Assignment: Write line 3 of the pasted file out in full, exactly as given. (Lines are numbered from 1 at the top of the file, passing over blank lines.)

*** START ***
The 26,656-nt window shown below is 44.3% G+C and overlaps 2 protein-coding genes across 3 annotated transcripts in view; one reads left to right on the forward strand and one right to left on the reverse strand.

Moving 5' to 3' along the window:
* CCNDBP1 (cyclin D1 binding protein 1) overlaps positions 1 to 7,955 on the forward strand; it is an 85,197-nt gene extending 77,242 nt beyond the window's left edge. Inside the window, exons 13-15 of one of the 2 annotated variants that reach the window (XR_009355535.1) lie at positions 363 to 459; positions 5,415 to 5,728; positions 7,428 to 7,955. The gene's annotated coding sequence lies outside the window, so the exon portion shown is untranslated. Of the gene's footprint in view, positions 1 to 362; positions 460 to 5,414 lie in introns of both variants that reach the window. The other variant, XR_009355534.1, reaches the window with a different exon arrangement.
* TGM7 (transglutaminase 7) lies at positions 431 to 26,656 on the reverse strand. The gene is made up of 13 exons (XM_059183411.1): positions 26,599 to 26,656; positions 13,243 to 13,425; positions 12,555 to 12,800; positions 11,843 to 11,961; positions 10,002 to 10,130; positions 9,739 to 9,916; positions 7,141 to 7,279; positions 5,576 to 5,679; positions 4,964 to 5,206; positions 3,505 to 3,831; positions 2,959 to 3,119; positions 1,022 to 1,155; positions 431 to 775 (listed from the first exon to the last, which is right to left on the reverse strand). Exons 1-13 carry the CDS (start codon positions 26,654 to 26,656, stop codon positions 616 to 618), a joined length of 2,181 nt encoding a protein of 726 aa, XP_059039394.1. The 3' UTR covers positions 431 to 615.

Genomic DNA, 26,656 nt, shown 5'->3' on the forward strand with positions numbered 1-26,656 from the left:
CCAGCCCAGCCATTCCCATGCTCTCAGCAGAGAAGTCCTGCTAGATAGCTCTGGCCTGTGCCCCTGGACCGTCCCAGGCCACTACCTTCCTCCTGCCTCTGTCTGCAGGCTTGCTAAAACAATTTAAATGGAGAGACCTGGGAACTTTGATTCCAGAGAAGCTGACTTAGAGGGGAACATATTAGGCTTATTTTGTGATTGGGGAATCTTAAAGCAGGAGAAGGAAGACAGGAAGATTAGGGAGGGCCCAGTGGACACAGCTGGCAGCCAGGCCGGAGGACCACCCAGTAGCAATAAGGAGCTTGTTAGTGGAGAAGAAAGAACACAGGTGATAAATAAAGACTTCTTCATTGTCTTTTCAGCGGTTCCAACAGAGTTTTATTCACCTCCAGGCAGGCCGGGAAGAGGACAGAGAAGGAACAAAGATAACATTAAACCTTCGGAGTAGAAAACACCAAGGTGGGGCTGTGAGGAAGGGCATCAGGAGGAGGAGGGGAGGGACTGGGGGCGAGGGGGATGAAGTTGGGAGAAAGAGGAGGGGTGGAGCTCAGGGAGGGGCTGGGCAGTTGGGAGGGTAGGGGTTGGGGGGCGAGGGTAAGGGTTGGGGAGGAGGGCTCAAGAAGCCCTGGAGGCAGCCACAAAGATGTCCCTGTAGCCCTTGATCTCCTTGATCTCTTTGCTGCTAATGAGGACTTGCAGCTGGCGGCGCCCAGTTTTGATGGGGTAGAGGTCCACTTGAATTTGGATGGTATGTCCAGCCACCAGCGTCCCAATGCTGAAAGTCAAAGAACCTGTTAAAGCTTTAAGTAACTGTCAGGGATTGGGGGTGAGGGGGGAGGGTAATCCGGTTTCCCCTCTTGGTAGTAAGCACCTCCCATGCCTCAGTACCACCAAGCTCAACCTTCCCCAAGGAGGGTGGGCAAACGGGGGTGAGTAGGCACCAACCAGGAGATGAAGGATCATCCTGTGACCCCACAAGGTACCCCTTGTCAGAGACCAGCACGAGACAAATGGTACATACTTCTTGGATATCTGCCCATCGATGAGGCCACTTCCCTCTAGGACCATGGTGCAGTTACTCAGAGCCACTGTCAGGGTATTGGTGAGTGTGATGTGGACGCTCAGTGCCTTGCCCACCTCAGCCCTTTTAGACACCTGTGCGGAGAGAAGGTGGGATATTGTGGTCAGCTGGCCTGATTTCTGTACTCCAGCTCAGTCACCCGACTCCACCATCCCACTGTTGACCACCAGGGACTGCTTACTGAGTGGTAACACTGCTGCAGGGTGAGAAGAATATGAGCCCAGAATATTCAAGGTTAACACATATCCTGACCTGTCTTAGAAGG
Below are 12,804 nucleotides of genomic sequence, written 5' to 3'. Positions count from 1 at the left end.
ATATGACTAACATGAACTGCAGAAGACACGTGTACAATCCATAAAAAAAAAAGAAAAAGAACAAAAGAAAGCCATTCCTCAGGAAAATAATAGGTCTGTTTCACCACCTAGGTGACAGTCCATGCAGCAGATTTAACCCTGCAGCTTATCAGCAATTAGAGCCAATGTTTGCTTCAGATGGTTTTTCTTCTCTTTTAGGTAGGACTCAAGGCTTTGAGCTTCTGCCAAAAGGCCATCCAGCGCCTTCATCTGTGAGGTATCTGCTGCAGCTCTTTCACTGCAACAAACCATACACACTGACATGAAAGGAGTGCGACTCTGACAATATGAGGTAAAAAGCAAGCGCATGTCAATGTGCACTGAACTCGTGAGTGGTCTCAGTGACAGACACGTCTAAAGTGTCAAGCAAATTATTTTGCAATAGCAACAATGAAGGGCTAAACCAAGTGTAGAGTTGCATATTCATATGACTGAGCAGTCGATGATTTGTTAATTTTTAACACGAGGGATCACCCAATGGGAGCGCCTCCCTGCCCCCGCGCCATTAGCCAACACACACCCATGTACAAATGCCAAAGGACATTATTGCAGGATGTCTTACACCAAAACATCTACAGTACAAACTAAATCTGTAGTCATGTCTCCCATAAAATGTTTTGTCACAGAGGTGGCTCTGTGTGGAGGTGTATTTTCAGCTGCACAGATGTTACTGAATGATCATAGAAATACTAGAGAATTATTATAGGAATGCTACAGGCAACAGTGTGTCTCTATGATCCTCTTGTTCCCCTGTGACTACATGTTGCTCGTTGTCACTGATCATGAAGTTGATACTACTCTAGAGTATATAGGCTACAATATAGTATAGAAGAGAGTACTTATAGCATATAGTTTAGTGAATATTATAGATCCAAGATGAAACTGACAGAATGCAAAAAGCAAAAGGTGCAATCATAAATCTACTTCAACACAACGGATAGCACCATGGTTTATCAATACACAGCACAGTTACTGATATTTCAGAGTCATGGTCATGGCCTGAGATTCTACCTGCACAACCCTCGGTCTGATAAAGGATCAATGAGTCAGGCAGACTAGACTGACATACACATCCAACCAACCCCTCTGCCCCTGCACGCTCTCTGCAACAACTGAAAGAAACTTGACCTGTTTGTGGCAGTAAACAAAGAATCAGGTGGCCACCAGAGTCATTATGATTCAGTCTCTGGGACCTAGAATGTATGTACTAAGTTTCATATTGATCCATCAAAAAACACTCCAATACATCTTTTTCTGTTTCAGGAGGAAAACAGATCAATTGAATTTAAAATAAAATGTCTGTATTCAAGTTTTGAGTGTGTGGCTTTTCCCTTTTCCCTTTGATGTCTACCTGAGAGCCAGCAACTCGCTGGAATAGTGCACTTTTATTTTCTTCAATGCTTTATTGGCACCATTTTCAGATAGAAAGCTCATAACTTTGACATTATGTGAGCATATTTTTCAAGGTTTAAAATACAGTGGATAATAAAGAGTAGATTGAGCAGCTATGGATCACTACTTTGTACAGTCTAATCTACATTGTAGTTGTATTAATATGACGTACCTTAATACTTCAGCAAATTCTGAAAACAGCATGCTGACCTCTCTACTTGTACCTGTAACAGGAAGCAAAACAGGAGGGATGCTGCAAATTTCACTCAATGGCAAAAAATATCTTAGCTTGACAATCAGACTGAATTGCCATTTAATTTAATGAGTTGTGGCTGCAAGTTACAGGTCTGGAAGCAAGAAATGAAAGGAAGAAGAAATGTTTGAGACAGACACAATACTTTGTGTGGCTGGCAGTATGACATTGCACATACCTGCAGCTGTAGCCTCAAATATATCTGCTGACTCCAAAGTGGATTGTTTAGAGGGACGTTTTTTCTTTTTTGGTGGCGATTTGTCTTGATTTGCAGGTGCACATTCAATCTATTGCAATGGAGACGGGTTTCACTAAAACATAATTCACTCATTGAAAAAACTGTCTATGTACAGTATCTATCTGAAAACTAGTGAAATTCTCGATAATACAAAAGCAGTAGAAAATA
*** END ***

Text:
* CCNDBP1 (cyclin D1 binding protein 1) overlaps positions 1 to 7,955 on the forward strand; it is an 85,197-nt gene extending 77,242 nt beyond the window's left edge. Inside the window, exons 13-15 of one of the 2 annotated variants that reach the window (XR_009355535.1) lie at positions 363 to 459; positions 5,415 to 5,728; positions 7,428 to 7,955. The gene's annotated coding sequence lies outside the window, so the exon portion shown is untranslated. Of the gene's footprint in view, positions 1 to 362; positions 460 to 5,414 lie in introns of both variants that reach the window. The other variant, XR_009355534.1, reaches the window with a different exon arrangement.